In the case study Sporting Goods Store
In the case study Sporting Goods Store, and looking at the five bases of power, I believe Bill exemplifies legitimate, coercive and reward power. Bill’s legitimate power comes from his authority over the work that his new employees participate in. Bill’s coercive power comes from his ability to suspend or fire his workers; yet since this is done only by his boss’s approval, his coercive power is a limited. Bill’s power to sustain good levels of job satisfaction through the appraisal ratings (and thus pay raises) highlights his reward power. Bill does not possess referent power, due to the fact that he was only recently promoted to his position. Bill also has only had experience with minor tasks as assistant manager, he lacks expert power. Even though Bill has identified the causes of the low levels of profit at the store, he possesses little to no information power. This is because store’s layout is set by the headquarter office, he has no ecological power.
One influence tactic Bill could possible use to affect Sally is the proactive influence tactic. This tactic is an immediate task objective, such as influencing the target person to carry out a new task, provide assistance on a project, provide necessary resources, or approve a proposed change. This proteins to Sally’s situation because Bill needs to change the way the ski department is ran. Bill should approach Sally and advise her that she needs provider more attention to the customer service due to the fact that customers have become frustrated when trying to buy ski equipment at the store. Furthermore, Bill needs to confront Sally about her continual socialization with other employees and need to try and focus more of her energy on running the ski department. If Sally continues not to do what Bill wants, he may have to resort to pressure tactics to make sure Sally complies with his request.
Overall, there is a few things that Bill could do to improve store performance.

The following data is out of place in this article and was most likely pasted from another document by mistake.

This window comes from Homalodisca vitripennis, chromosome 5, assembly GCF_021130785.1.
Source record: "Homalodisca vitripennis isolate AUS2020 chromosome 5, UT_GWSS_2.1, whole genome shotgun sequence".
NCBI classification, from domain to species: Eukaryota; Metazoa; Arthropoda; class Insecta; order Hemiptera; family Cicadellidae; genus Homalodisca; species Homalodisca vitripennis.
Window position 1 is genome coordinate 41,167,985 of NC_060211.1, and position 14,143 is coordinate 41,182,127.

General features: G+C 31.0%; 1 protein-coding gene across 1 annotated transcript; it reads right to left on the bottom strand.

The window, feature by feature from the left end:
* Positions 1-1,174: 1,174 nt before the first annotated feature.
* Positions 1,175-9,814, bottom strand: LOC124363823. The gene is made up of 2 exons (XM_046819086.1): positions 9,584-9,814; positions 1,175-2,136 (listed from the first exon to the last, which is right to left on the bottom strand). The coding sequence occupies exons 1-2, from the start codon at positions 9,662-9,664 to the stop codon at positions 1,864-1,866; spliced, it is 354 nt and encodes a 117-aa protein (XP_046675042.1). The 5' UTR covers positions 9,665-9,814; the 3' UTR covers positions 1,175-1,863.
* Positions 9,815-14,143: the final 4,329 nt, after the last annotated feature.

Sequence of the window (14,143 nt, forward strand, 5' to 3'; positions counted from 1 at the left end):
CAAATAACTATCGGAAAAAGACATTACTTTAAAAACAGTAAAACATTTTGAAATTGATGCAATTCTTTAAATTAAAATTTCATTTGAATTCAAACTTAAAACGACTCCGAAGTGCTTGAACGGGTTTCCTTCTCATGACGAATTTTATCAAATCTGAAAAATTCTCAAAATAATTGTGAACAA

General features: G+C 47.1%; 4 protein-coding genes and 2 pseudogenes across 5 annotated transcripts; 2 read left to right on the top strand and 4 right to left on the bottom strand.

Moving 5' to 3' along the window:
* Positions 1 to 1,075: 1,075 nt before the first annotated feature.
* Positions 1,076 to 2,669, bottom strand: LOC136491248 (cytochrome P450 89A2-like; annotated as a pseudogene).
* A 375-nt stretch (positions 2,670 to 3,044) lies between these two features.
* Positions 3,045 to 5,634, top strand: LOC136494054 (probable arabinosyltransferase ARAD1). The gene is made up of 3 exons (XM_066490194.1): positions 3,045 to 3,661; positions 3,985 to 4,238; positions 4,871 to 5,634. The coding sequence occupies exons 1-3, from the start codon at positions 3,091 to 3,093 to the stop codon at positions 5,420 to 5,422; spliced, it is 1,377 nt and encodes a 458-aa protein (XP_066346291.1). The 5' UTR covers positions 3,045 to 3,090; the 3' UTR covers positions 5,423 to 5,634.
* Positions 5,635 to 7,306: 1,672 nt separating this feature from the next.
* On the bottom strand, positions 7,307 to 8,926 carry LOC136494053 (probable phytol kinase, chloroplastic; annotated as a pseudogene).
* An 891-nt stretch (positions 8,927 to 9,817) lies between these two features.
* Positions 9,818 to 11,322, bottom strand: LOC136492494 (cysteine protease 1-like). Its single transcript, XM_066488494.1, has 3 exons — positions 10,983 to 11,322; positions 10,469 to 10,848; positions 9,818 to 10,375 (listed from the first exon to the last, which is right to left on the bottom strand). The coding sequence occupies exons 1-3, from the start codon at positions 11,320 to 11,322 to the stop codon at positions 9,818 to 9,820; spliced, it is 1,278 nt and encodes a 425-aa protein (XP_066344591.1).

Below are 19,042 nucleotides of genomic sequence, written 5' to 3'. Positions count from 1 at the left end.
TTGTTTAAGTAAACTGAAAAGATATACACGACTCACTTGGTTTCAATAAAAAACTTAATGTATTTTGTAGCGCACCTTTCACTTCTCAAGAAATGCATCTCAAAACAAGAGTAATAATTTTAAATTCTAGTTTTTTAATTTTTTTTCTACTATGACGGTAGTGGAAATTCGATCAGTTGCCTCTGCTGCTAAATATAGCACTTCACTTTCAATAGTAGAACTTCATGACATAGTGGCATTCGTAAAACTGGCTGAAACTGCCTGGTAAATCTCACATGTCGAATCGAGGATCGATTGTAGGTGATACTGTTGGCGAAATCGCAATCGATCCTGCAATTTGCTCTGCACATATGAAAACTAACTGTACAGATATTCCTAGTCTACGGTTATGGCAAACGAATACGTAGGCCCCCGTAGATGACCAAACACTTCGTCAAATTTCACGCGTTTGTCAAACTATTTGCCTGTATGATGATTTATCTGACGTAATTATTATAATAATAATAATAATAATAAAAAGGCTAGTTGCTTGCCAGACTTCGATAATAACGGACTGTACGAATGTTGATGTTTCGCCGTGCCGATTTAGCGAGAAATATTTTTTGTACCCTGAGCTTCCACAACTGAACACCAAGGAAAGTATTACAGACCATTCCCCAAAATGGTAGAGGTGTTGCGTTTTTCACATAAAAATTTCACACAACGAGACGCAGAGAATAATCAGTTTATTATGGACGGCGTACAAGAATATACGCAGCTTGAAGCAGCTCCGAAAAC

First and foremost, Bill would need to fix the problems that exist in the ski department at the store.
This is one of the most apparent problems and could be easily fixed if Bill approaches Sally in the most effective way with the right influence tactics. Bill could also create a different incentive so that employees will increase their productivity and decrease their sick days, which would ultimately make employees as efficient as possible. Furthermore, Bill’s power will continue to grow as long as he continues to embody these changes and they prove to be effective.
Bill should use all of the influence tactics, but I think Bill is currently using rational persuasion influence tactic. In rational persuasion the agent uses logical arguments and factual evidence to show a proposal or request is feasible and relevant for attaining important task objectives. If Bill providing evidence in his request and how it can be feasible then how it is currently being done will help persuade his new employees. Bill would need to do this by explains in detail why a request or proposal is important by using facts and logic to make a clear case in support of the request. I believe that his new employees will following suite and in return respect him as well. When Bill had mastered these influence tactics, he could look at other tools that could help him enhance his ability to influence others.
I would consider Bill as a Transactional leader. A transactional leader is a pattern of behavior where the leader rewards or disciplines the follower based on performance. The reason I came to this conclusion is due to the fact that Bill is the one that can decide appraisal ratings which influences the size of an employee’s annual merit raise. Of course, this has to be justified but Bill could provide profit based on the sales of each employee within that certain department of the sporting goods store. This could be seen by some of the employees as rewards or disciplines because if one employee receives a 3% raise vs. another who receives a 1% raise this can signal to an employee how much they are valued within the sporting goods store.